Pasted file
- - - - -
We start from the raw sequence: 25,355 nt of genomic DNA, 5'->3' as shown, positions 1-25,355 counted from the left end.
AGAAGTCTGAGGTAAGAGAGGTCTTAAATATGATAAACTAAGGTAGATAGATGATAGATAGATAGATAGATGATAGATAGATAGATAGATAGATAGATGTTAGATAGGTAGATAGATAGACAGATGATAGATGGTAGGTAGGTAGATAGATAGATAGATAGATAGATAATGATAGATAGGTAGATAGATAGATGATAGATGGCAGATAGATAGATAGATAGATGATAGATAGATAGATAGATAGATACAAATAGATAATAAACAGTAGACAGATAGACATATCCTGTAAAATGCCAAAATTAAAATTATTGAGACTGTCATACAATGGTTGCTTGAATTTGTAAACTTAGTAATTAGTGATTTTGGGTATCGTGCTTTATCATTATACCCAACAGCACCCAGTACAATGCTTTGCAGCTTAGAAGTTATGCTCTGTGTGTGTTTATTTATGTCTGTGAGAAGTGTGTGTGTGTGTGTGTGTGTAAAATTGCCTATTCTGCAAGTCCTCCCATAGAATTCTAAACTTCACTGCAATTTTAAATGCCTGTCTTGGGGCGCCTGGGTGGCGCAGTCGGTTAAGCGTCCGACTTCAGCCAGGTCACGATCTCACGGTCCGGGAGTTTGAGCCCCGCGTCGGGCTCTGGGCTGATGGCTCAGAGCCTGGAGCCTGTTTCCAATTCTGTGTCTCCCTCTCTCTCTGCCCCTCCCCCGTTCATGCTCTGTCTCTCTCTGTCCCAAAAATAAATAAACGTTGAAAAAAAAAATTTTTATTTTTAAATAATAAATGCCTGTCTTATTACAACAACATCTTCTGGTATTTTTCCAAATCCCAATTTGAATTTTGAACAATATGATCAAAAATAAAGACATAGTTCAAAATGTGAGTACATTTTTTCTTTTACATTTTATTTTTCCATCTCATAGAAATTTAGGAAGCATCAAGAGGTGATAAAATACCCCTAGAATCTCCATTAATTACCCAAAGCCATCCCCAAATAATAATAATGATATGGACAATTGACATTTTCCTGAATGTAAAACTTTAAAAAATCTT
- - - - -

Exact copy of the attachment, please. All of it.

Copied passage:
We start from the raw sequence: 25,355 nt of genomic DNA, 5'->3' as shown, positions 1-25,355 counted from the left end.
AGAAGTCTGAGGTAAGAGAGGTCTTAAATATGATAAACTAAGGTAGATAGATGATAGATAGATAGATAGATGATAGATAGATAGATAGATAGATAGATGTTAGATAGGTAGATAGATAGACAGATGATAGATGGTAGGTAGGTAGATAGATAGATAGATAGATAGATAATGATAGATAGGTAGATAGATAGATGATAGATGGCAGATAGATAGATAGATAGATGATAGATAGATAGATAGATAGATACAAATAGATAATAAACAGTAGACAGATAGACATATCCTGTAAAATGCCAAAATTAAAATTATTGAGACTGTCATACAATGGTTGCTTGAATTTGTAAACTTAGTAATTAGTGATTTTGGGTATCGTGCTTTATCATTATACCCAACAGCACCCAGTACAATGCTTTGCAGCTTAGAAGTTATGCTCTGTGTGTGTTTATTTATGTCTGTGAGAAGTGTGTGTGTGTGTGTGTGTGTAAAATTGCCTATTCTGCAAGTCCTCCCATAGAATTCTAAACTTCACTGCAATTTTAAATGCCTGTCTTGGGGCGCCTGGGTGGCGCAGTCGGTTAAGCGTCCGACTTCAGCCAGGTCACGATCTCACGGTCCGGGAGTTTGAGCCCCGCGTCGGGCTCTGGGCTGATGGCTCAGAGCCTGGAGCCTGTTTCCAATTCTGTGTCTCCCTCTCTCTCTGCCCCTCCCCCGTTCATGCTCTGTCTCTCTCTGTCCCAAAAATAAATAAACGTTGAAAAAAAAAATTTTTATTTTTAAATAATAAATGCCTGTCTTATTACAACAACATCTTCTGGTATTTTTCCAAATCCCAATTTGAATTTTGAACAATATGATCAAAAATAAAGACATAGTTCAAAATGTGAGTACATTTTTTCTTTTACATTTTATTTTTCCATCTCATAGAAATTTAGGAAGCATCAAGAGGTGATAAAATACCCCTAGAATCTCCATTAATTACCCAAAGCCATCCCCAAATAATAATAATGATATGGACAATTGACATTTTCCTGAATGTAAAACTTTAAAAAATCTT